The cross-sections of the birefringent microstructured fibers used for fabricating our rocking filters are shown in Figs. 1 -2 . The fibers were manufactured using a conventional stack and draw technology. Appropriately balanced pressures applied to respective sections of the microstructured cladding during the drawing process allowed to achieve significant differences in the holes’ diameters. The holes in the outer part of the microstructured cladding are distributed in such a way that the mechanical properties of both fibers are significantly different along their symmetry axes. Therefore and similarly to conventional side-hole fiber , the symmetrical load induced by hydrostatic pressure applied to the fiber cladding produces a nonsymmetrical stress distribution in the core region which results in a significant change of the birefringence. An 2.4 mol% GeO2 doped inclusion in the core region helps reducing the confinement and splice losses. In the first fiber shown in Fig. 1 the inclusion has an elliptical shape. The orientation of the ellipse induces a birefringence that counteracts that induced by the cladding microstructure. Since both birefringences have an opposite sign they compensate each other in the short wavelength range. Moreover, as shown in Figs. 3 -4 , the polarimetric sensitivity to temperature of this fiber (measured without coating) is very low and equals KT = 0.007 rad/K × m at λ = 1.55 μm, while the phase and group modal birefringence at this wavelength are equal to B = 0.17 × 10−3 and G = −0.39 × 10−3, respectively. As shown in Fig. 4(b), the polarimetric sensitivity to hydrostatic pressure Kp decreases against wavelength according to the term 1/λ because dB/dp is almost non-dispersive. Kp reaches −29.9 rad/MPa × m at λ = 1.55 μm, while Kp/KT = 4300 K/MPa at this wavelength. The negative sign of the pressure sensitivity indicates that the stress birefringence induced in the core region by an applied pressure has an opposite sign with respect to the initial fiber birefringence.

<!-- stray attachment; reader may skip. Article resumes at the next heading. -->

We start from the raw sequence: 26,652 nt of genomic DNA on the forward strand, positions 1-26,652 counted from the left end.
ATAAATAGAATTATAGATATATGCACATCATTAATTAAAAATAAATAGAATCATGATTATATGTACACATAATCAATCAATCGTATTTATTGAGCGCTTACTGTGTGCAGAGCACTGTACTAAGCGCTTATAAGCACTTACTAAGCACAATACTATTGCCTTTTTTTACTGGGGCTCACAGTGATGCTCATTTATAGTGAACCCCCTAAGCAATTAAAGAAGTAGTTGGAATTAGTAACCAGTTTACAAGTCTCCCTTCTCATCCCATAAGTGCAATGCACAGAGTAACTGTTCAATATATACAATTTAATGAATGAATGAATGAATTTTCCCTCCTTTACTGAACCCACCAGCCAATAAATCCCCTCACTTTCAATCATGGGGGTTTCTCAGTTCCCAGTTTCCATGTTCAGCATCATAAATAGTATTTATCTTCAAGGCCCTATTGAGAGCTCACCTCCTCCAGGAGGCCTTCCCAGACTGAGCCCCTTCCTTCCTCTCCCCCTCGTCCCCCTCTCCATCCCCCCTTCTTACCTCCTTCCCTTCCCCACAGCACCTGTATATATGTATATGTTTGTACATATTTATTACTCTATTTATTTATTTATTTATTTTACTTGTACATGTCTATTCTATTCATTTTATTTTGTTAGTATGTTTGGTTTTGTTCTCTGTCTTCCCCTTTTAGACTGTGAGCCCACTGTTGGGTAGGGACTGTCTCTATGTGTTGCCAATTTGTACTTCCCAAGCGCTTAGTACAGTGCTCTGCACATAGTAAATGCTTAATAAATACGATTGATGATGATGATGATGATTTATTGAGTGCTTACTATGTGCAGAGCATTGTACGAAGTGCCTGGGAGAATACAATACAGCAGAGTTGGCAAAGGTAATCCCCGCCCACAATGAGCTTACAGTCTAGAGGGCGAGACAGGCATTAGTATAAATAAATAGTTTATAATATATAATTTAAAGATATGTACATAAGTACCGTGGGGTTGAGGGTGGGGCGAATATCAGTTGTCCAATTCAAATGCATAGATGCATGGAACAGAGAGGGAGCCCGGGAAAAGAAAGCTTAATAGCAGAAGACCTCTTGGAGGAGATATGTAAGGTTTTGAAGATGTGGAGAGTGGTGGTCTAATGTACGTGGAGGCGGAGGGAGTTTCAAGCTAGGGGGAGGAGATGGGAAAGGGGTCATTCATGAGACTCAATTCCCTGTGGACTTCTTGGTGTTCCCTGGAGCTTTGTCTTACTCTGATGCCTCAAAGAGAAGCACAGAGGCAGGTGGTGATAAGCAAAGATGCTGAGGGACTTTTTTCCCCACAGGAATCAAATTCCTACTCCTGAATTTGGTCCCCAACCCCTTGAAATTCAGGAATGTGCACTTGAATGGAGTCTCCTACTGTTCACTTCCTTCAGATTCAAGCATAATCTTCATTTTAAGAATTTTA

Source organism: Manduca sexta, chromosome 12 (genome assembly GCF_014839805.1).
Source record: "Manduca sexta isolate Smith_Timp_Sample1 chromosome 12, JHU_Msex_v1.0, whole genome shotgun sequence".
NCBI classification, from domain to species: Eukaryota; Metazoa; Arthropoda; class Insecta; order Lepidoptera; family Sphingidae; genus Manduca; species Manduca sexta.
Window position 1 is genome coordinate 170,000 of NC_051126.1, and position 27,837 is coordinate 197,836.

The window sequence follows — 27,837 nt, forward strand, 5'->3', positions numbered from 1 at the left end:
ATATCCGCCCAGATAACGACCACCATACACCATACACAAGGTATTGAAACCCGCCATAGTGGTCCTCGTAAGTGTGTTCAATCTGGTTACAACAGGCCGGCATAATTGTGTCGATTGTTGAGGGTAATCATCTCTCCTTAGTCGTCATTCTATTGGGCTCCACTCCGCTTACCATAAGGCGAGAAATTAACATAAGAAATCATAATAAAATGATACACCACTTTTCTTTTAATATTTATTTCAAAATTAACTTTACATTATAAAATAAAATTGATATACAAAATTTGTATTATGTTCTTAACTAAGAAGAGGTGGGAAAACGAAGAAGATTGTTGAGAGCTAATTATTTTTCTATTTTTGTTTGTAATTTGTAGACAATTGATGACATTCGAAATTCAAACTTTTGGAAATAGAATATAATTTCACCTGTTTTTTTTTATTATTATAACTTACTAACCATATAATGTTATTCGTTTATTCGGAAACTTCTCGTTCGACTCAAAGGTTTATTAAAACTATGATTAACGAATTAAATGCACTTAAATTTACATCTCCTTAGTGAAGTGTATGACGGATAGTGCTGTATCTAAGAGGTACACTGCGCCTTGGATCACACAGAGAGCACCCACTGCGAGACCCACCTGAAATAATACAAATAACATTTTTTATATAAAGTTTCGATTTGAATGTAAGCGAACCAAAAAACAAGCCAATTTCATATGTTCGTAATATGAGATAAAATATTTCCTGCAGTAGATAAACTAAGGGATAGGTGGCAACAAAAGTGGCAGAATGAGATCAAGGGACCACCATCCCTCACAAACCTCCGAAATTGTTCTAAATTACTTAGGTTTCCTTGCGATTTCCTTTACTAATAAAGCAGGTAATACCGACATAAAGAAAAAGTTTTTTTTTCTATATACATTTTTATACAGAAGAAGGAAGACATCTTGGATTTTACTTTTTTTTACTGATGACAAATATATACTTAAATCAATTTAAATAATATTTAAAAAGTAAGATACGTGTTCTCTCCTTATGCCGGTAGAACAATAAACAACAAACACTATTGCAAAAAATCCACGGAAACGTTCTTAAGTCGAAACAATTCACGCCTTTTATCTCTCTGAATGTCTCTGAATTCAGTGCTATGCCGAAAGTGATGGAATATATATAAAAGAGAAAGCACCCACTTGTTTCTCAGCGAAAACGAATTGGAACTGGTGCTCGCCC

Finite element simulations evidence that the major contribution to the birefringence in the first fiber stems from the asymmetry of the holes surrounding the core. This is confirmed bythe elliptical shape of the mode field distribution whose longer axis is oriented vertically, parallel to the row of small cladding holes. In order to obtain a positive sign of the phase modal birefringence, which is defined as the difference between the effective indices of the x- and y-polarized modes, we have chosen the x-axis along the vertical orientation as shown in Fig. 1(a).